By Hamish Johnston
The “nightmare scenario” of particle physics has a new meaning thanks to a bizarre video that appears to have been made by some scientists at CERN. The video seems to have been filmed at night at CERN’s main campus in Geneva and depicts an occult ceremony in which a woman is stabbed. While the video appears to be a spoof and there is no indication that anyone was actually harmed in its making, CERN officials are rightly concerned that such violent scenes were filmed on their premises. “CERN does not condone this type of spoof, which can give rise to misunderstandings about the scientific nature of our work,” a spokesperson told Agence France-Presse.
You can watch the video and read more about the controversy in the Guardian: “Fake human sacrifice filmed at CERN, with pranking scientists suspected”.
Elsewhere in the world of particle physics, another nightmare scenario has hit the bank balance of Nobel laureate Frank Wilczek. In 2009 Wilczek bet physicist and surfer Garrett Lisi that superparticles will be discovered at the Large Hadron Collider by July 2015. Superparticles are predicted by various supersymmetry theories, which seek to describe physics beyond the Standard Model. The deadline was subsequently extended by one year, but now Wilczek has paid up because no superparticles have been found. The sum was apparently $1000 and, as a tenured professor at MIT, Wilczek can probably afford the loss. The important question is how the particle-physics community will deal with the looming nightmare scenario of not being able to see beyond the Standard Model anytime soon.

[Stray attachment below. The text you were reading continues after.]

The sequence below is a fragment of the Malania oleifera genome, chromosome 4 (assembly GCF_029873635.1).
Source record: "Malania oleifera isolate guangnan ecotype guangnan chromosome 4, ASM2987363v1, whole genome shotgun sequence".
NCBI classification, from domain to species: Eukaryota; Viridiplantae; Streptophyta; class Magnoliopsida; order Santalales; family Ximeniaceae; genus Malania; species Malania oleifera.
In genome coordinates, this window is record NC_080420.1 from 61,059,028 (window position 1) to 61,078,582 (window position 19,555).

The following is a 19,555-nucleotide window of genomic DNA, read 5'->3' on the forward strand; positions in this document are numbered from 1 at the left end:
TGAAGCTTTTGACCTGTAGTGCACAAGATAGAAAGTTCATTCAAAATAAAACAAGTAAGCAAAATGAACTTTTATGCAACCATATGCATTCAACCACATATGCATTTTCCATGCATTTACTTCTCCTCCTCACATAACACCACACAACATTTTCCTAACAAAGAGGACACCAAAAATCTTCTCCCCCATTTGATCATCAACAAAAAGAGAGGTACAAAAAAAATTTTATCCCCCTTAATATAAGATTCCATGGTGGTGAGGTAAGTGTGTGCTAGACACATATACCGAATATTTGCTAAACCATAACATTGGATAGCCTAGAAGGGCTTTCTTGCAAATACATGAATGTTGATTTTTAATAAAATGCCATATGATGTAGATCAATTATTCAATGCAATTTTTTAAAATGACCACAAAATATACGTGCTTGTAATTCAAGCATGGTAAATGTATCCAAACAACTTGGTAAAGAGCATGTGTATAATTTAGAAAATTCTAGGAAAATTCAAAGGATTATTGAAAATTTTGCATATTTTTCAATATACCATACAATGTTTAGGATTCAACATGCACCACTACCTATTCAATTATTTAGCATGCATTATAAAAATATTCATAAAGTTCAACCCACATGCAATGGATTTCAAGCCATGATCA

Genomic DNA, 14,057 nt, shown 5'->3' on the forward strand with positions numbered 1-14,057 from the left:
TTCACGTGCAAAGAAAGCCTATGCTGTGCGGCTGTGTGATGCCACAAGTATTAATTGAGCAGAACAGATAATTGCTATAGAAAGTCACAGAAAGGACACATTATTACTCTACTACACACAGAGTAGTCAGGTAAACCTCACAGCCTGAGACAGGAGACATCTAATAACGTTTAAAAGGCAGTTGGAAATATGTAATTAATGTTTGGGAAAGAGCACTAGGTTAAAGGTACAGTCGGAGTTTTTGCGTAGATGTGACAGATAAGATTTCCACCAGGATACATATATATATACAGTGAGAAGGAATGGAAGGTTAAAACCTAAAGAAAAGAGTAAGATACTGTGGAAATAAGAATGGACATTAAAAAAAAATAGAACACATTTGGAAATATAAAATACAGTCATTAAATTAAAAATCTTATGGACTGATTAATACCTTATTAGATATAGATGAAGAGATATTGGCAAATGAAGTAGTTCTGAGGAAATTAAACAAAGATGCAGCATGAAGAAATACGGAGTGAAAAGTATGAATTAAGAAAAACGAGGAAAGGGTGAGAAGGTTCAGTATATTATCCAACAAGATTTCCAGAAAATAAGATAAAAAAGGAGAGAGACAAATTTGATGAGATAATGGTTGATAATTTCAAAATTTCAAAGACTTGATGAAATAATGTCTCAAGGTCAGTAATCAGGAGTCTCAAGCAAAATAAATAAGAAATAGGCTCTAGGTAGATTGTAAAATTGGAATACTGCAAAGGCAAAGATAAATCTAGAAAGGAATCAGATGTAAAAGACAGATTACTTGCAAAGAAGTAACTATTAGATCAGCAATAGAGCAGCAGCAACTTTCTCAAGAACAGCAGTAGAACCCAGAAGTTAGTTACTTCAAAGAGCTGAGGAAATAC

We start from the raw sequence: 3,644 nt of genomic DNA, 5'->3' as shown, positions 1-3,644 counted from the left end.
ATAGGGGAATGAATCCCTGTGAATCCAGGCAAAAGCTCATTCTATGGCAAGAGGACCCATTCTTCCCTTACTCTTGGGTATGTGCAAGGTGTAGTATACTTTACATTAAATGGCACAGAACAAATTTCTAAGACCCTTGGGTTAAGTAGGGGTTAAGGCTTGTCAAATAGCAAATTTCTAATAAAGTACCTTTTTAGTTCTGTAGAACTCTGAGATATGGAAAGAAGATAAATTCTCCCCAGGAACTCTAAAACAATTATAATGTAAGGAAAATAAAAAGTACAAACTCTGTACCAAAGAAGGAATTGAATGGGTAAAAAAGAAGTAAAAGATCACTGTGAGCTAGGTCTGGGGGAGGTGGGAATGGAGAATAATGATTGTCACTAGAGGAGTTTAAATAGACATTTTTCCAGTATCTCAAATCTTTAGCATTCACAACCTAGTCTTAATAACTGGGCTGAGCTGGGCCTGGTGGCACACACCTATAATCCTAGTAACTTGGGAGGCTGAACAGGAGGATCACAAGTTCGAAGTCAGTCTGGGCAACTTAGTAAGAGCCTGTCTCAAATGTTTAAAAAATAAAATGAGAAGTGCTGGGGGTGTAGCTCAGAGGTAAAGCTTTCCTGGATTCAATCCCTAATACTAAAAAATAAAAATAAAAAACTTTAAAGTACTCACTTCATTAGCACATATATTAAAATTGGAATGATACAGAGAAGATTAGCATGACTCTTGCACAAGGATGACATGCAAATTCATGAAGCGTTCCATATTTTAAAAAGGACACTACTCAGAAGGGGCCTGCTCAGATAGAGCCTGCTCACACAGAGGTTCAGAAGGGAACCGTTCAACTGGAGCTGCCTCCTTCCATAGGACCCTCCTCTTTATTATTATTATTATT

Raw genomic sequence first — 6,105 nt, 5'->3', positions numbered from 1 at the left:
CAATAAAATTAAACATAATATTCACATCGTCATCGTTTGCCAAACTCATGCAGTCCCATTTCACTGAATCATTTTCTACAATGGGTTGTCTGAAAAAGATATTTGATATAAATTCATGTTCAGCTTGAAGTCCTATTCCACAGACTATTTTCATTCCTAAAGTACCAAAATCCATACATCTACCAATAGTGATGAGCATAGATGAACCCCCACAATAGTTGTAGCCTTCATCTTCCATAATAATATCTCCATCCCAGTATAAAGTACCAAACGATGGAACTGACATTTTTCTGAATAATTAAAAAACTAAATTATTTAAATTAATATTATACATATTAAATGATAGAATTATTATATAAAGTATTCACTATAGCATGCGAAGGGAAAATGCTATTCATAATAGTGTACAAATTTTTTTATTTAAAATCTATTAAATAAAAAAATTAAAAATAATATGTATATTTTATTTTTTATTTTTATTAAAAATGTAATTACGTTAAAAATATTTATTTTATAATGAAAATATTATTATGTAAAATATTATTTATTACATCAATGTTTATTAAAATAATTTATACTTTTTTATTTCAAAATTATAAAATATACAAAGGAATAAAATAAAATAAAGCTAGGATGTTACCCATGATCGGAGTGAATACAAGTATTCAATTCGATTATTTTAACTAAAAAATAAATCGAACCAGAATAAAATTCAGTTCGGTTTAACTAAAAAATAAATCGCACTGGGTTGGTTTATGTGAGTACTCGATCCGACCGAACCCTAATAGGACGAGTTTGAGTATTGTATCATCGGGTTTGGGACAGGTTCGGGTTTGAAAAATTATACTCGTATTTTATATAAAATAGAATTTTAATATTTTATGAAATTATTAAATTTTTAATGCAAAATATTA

This last item in this week’s Red Folder isn’t really about physics, but is bound to be an inspiration to any physicist who has a great idea for a new product. It’s the story of how the nuclear engineer Lonnie Johnson invented the “Super Soaker” water pistol. Anyone who was a child prior to 1989 knows that water pistols were rather pathetic then compared with the high-powered arsenal that’s available today. That was the year when Johnson finally overcame a decade’s worth of fluid-dynamics and business challenges to get his product on the market.
Johnson then went on to develop the highly successful Nerf Gun. But don’t think it’s all fun and games – he has ploughed his royalties into a company that is developing new battery technologies. There’s more about Johnson on the BBC website: “Lonnie Johnson: the father of the Super Soaker”.